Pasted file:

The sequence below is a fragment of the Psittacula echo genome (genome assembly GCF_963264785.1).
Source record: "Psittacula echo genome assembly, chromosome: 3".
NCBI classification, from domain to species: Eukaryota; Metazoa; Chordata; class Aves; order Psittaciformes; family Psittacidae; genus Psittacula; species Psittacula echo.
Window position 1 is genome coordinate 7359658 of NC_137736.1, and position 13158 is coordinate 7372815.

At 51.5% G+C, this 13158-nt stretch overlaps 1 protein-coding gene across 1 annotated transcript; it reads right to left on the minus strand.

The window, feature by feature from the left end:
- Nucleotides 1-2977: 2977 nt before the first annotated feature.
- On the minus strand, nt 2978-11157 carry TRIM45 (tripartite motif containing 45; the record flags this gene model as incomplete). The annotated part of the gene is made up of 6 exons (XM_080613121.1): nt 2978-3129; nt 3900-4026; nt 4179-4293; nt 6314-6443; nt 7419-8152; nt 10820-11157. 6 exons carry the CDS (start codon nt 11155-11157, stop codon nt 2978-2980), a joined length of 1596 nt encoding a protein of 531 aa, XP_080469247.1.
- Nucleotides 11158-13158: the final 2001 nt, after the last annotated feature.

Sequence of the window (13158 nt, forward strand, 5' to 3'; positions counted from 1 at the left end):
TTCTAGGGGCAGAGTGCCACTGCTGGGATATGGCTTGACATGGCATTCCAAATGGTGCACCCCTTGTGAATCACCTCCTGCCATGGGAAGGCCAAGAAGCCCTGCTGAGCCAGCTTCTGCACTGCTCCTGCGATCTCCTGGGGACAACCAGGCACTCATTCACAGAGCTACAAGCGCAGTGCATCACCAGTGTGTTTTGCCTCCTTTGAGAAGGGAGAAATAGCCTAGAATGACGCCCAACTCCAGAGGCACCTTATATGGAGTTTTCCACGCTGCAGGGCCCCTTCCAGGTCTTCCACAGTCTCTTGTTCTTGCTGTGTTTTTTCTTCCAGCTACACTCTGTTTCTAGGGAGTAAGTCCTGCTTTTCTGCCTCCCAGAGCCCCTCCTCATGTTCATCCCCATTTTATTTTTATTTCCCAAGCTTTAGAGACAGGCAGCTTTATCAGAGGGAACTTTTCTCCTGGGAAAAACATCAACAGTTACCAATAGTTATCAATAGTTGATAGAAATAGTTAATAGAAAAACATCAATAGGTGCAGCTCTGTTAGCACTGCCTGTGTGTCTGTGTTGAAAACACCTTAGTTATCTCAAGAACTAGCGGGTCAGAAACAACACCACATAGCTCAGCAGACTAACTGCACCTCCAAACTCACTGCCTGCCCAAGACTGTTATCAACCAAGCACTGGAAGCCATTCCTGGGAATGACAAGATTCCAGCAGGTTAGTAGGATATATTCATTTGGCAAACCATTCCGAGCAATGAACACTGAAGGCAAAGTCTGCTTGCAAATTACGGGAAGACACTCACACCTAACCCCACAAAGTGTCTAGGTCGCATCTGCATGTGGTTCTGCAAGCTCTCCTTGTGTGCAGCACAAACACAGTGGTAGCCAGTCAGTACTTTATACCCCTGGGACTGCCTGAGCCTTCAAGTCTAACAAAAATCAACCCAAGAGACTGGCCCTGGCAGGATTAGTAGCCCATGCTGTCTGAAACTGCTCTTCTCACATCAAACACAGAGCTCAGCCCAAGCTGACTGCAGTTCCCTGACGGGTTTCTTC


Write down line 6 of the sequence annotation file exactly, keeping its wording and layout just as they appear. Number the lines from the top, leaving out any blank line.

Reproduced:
The window, feature by feature from the left end: